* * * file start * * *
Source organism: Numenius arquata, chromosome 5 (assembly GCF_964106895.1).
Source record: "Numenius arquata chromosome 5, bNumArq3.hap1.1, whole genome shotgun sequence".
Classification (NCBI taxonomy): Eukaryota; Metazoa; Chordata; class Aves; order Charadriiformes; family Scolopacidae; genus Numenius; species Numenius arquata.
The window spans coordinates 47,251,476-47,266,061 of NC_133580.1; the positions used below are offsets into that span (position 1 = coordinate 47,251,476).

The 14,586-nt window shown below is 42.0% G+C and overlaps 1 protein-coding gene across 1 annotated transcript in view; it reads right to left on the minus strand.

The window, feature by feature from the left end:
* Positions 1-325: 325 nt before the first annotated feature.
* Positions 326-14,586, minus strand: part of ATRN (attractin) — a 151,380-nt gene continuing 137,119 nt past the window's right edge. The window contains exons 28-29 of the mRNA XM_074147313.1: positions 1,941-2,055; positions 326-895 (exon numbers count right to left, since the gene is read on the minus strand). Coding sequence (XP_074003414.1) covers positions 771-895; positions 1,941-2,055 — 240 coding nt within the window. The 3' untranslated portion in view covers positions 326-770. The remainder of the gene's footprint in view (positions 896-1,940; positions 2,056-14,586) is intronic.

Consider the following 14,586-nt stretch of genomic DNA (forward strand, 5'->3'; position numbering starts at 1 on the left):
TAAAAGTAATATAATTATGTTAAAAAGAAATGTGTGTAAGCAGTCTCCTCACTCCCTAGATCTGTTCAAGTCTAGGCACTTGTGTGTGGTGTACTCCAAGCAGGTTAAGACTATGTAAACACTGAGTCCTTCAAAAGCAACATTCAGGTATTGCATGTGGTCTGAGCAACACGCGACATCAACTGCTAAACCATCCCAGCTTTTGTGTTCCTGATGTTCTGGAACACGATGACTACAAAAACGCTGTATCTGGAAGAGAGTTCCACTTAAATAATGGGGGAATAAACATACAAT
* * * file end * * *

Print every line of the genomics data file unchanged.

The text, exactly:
Source organism: Numenius arquata, chromosome 5 (assembly GCF_964106895.1).
Source record: "Numenius arquata chromosome 5, bNumArq3.hap1.1, whole genome shotgun sequence".
Classification (NCBI taxonomy): Eukaryota; Metazoa; Chordata; class Aves; order Charadriiformes; family Scolopacidae; genus Numenius; species Numenius arquata.
The window spans coordinates 47,251,476-47,266,061 of NC_133580.1; the positions used below are offsets into that span (position 1 = coordinate 47,251,476).

The 14,586-nt window shown below is 42.0% G+C and overlaps 1 protein-coding gene across 1 annotated transcript in view; it reads right to left on the minus strand.

The window, feature by feature from the left end:
* Positions 1-325: 325 nt before the first annotated feature.
* Positions 326-14,586, minus strand: part of ATRN (attractin) — a 151,380-nt gene continuing 137,119 nt past the window's right edge. The window contains exons 28-29 of the mRNA XM_074147313.1: positions 1,941-2,055; positions 326-895 (exon numbers count right to left, since the gene is read on the minus strand). Coding sequence (XP_074003414.1) covers positions 771-895; positions 1,941-2,055 — 240 coding nt within the window. The 3' untranslated portion in view covers positions 326-770. The remainder of the gene's footprint in view (positions 896-1,940; positions 2,056-14,586) is intronic.

Consider the following 14,586-nt stretch of genomic DNA (forward strand, 5'->3'; position numbering starts at 1 on the left):
TAAAAGTAATATAATTATGTTAAAAAGAAATGTGTGTAAGCAGTCTCCTCACTCCCTAGATCTGTTCAAGTCTAGGCACTTGTGTGTGGTGTACTCCAAGCAGGTTAAGACTATGTAAACACTGAGTCCTTCAAAAGCAACATTCAGGTATTGCATGTGGTCTGAGCAACACGCGACATCAACTGCTAAACCATCCCAGCTTTTGTGTTCCTGATGTTCTGGAACACGATGACTACAAAAACGCTGTATCTGGAAGAGAGTTCCACTTAAATAATGGGGGAATAAACATACAAT